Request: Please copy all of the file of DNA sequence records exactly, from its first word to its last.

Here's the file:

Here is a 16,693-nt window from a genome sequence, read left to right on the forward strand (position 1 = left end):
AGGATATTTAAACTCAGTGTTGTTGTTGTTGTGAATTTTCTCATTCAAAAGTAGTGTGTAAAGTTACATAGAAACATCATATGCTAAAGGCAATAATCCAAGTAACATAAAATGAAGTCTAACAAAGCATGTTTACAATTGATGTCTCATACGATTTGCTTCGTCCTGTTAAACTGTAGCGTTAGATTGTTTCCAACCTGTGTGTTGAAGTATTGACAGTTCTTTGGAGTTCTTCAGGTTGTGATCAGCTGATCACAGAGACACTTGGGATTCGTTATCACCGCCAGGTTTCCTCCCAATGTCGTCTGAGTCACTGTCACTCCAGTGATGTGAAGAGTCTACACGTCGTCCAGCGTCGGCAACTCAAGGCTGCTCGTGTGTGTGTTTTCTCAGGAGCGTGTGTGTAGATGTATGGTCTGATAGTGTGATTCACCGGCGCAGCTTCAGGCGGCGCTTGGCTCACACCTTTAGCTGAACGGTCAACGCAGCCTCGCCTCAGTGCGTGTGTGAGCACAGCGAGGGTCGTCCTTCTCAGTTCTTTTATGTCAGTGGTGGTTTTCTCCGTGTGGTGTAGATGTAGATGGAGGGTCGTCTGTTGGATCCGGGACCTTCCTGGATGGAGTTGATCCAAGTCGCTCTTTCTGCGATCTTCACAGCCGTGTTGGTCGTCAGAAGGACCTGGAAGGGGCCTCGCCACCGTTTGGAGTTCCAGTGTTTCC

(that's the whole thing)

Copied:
Here is a 16,693-nt window from a genome sequence, read left to right on the forward strand (position 1 = left end):
AGGATATTTAAACTCAGTGTTGTTGTTGTTGTGAATTTTCTCATTCAAAAGTAGTGTGTAAAGTTACATAGAAACATCATATGCTAAAGGCAATAATCCAAGTAACATAAAATGAAGTCTAACAAAGCATGTTTACAATTGATGTCTCATACGATTTGCTTCGTCCTGTTAAACTGTAGCGTTAGATTGTTTCCAACCTGTGTGTTGAAGTATTGACAGTTCTTTGGAGTTCTTCAGGTTGTGATCAGCTGATCACAGAGACACTTGGGATTCGTTATCACCGCCAGGTTTCCTCCCAATGTCGTCTGAGTCACTGTCACTCCAGTGATGTGAAGAGTCTACACGTCGTCCAGCGTCGGCAACTCAAGGCTGCTCGTGTGTGTGTTTTCTCAGGAGCGTGTGTGTAGATGTATGGTCTGATAGTGTGATTCACCGGCGCAGCTTCAGGCGGCGCTTGGCTCACACCTTTAGCTGAACGGTCAACGCAGCCTCGCCTCAGTGCGTGTGTGAGCACAGCGAGGGTCGTCCTTCTCAGTTCTTTTATGTCAGTGGTGGTTTTCTCCGTGTGGTGTAGATGTAGATGGAGGGTCGTCTGTTGGATCCGGGACCTTCCTGGATGGAGTTGATCCAAGTCGCTCTTTCTGCGATCTTCACAGCCGTGTTGGTCGTCAGAAGGACCTGGAAGGGGCCTCGCCACCGTTTGGAGTTCCAGTGTTTCC